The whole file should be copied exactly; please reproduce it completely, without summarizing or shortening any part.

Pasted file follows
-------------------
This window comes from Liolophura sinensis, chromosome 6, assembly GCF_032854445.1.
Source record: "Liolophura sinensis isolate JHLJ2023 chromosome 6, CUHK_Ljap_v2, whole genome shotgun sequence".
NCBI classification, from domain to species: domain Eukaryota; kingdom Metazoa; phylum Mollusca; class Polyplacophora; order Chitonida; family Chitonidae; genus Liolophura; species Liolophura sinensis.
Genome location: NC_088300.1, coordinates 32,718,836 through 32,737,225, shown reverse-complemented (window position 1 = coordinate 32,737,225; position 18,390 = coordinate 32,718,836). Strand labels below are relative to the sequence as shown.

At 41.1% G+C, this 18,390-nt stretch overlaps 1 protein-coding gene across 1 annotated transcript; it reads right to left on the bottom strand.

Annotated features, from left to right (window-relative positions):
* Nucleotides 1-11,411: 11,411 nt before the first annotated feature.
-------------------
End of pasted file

This window comes from Liolophura sinensis, chromosome 6, assembly GCF_032854445.1.
Source record: "Liolophura sinensis isolate JHLJ2023 chromosome 6, CUHK_Ljap_v2, whole genome shotgun sequence".
NCBI classification, from domain to species: domain Eukaryota; kingdom Metazoa; phylum Mollusca; class Polyplacophora; order Chitonida; family Chitonidae; genus Liolophura; species Liolophura sinensis.
Genome location: NC_088300.1, coordinates 32,718,836 through 32,737,225, shown reverse-complemented (window position 1 = coordinate 32,737,225; position 18,390 = coordinate 32,718,836). Strand labels below are relative to the sequence as shown.

At 41.1% G+C, this 18,390-nt stretch overlaps 1 protein-coding gene across 1 annotated transcript; it reads right to left on the bottom strand.

Annotated features, from left to right (window-relative positions):
* Nucleotides 1-11,411: 11,411 nt before the first annotated feature.